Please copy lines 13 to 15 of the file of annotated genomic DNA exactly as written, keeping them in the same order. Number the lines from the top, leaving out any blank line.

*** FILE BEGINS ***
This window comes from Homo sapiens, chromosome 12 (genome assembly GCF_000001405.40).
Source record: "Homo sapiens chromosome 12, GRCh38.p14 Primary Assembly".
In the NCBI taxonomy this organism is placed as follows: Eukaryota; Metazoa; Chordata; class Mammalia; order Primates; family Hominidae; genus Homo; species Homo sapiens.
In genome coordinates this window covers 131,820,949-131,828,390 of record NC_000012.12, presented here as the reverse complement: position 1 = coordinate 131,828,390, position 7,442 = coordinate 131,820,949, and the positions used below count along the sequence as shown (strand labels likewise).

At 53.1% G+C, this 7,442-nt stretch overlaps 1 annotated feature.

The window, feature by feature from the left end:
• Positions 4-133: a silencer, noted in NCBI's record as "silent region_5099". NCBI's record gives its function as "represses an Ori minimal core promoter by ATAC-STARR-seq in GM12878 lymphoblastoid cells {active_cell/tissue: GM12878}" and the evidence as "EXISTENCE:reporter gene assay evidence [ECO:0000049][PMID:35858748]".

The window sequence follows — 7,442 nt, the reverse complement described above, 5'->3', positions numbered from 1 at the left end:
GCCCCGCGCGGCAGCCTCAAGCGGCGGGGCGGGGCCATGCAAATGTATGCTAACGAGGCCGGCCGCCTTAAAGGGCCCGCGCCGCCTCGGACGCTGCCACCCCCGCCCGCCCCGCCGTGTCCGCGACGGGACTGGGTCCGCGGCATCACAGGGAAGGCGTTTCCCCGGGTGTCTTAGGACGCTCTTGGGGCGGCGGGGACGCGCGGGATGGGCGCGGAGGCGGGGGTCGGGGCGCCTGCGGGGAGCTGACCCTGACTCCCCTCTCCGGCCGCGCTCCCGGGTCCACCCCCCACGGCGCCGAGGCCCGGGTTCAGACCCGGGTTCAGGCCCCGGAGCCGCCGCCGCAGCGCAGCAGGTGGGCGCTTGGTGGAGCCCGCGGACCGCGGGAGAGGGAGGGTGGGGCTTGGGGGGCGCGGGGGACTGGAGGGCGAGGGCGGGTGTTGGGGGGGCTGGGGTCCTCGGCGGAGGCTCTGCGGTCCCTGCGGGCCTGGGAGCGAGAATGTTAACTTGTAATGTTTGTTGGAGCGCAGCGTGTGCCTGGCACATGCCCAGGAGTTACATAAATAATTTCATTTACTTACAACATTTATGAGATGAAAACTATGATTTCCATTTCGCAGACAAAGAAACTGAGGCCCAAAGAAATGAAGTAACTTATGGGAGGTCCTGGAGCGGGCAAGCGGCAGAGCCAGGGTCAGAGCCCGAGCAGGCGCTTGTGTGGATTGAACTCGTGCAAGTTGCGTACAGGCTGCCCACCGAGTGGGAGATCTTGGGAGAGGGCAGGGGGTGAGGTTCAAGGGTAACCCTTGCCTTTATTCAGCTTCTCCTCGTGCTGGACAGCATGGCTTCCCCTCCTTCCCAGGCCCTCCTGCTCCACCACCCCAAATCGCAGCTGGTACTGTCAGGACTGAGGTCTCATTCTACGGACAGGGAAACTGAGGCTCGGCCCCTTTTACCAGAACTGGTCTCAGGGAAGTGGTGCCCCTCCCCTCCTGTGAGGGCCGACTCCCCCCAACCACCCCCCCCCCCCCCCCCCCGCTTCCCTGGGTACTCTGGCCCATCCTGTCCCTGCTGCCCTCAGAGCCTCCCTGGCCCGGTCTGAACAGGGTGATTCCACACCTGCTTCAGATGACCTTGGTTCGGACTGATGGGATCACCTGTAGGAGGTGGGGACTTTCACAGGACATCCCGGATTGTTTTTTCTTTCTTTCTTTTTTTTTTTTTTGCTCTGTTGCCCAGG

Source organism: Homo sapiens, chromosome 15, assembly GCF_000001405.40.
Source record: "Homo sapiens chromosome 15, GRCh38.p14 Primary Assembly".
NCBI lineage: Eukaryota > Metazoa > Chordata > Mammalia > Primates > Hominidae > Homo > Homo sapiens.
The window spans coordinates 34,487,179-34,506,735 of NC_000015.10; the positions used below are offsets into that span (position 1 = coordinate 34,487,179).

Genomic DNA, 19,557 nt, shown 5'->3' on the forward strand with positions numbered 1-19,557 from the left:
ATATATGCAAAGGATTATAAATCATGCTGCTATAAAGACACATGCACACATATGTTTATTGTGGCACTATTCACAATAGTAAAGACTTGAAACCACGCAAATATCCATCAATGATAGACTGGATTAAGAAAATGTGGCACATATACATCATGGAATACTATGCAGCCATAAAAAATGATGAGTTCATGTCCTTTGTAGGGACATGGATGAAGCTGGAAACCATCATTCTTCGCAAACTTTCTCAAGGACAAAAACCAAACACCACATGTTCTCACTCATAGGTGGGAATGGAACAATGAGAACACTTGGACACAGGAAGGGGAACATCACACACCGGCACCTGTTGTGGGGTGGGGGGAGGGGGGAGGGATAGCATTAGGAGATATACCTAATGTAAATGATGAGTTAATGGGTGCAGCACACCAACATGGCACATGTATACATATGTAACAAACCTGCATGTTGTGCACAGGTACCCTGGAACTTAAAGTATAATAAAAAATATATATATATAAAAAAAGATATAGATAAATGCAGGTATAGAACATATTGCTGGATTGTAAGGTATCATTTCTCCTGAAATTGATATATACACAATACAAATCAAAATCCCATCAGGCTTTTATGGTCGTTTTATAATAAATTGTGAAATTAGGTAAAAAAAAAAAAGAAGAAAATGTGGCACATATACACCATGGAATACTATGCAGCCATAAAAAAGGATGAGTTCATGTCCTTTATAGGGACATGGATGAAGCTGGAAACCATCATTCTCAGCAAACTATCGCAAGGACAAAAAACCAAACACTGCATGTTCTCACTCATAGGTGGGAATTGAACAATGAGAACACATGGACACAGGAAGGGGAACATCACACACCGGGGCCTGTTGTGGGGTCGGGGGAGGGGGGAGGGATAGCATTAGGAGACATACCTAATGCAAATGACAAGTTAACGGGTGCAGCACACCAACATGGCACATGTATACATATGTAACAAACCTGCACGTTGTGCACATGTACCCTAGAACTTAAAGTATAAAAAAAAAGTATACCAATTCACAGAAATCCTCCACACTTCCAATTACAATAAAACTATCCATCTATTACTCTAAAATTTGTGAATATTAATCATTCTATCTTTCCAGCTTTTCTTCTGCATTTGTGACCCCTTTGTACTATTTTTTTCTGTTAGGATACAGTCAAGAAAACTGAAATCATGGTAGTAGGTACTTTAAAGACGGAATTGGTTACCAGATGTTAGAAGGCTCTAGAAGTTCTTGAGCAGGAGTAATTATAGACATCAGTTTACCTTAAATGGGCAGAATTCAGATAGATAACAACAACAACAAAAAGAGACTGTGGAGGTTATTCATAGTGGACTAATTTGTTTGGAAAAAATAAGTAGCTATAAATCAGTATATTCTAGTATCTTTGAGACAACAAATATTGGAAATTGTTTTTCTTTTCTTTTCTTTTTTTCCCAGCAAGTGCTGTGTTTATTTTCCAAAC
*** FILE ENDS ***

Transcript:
The window spans coordinates 34,487,179-34,506,735 of NC_000015.10; the positions used below are offsets into that span (position 1 = coordinate 34,487,179).

Genomic DNA, 19,557 nt, shown 5'->3' on the forward strand with positions numbered 1-19,557 from the left:
ATATATGCAAAGGATTATAAATCATGCTGCTATAAAGACACATGCACACATATGTTTATTGTGGCACTATTCACAATAGTAAAGACTTGAAACCACGCAAATATCCATCAATGATAGACTGGATTAAGAAAATGTGGCACATATACATCATGGAATACTATGCAGCCATAAAAAATGATGAGTTCATGTCCTTTGTAGGGACATGGATGAAGCTGGAAACCATCATTCTTCGCAAACTTTCTCAAGGACAAAAACCAAACACCACATGTTCTCACTCATAGGTGGGAATGGAACAATGAGAACACTTGGACACAGGAAGGGGAACATCACACACCGGCACCTGTTGTGGGGTGGGGGGAGGGGGGAGGGATAGCATTAGGAGATATACCTAATGTAAATGATGAGTTAATGGGTGCAGCACACCAACATGGCACATGTATACATATGTAACAAACCTGCATGTTGTGCACAGGTACCCTGGAACTTAAAGTATAATAAAAAATATATATATATAAAAAAAGATATAGATAAATGCAGGTATAGAACATATTGCTGGATTGTAAGGTATCATTTCTCCTGAAATTGATATATACACAATACAAATCAAAATCCCATCAGGCTTTTATGGTCGTTTTATAATAAATTGTGAAATTAGGTAAAAAAAAAAAAGAAGAAAATGTGGCACATATACACCATGGAATACTATGCAGCCATAAAAAAGGATGAGTTCATGTCCTTTATAGGGACATGGATGAAGCTGGAAACCATCATTCTCAGCAAACTATCGCAAGGACAAAAAACCAAACACTGCATGTTCTCACTCATAGGTGGGAATTGAACAATGAGAACACATGGACACAGGAAGGGGAACATCACACACCGGGGCCTGTTGTGGGGTCGGGGGAGGGGGGAGGGATAGCATTAGGAGACATACCTAATGCAAATGACAAGTTAACGGGTGCAGCACACCAACATGGCACATGTATACATATGTAACAAACCTGCACGTTGTGCACATGTACCCTAGAACTTAAAGTATAAAAAAAAAGTATACCAATTCACAGAAATCCTCCACACTTCCAATTACAATAAAACTATCCATCTATTACTCTAAAATTTGTGAATATTAATCATTCTATCTTTCCAGCTTTTCTTCTGCATTTGTGACCCCTTTGTACTATTTTTTTCTGTTAGGATACAGTCAAGAAAACTGAAATCATGGTAGTAGGTACTTTAAAGACGGAATTGGTTACCAGATGTTAGAAGGCTCTAGAAGTTCTTGAGCAGGAGTAATTATAGACATCAGTTTACCTTAAATGGGCAGAATTCAGATAGATAACAACAACAACAAAAAGAGACTGTGGAGGTTATTCATAGTGGACTAATTTGTTTGGAAAAAATAAGTAGCTATAAATCAGTATATTCTAGTATCTTTGAGACAACAAATATTGGAAATTGTTTTTCTTTTCTTTTCTTTTTTTCCCAGCAAGTGCTGTGTTTATTTTCCAAAC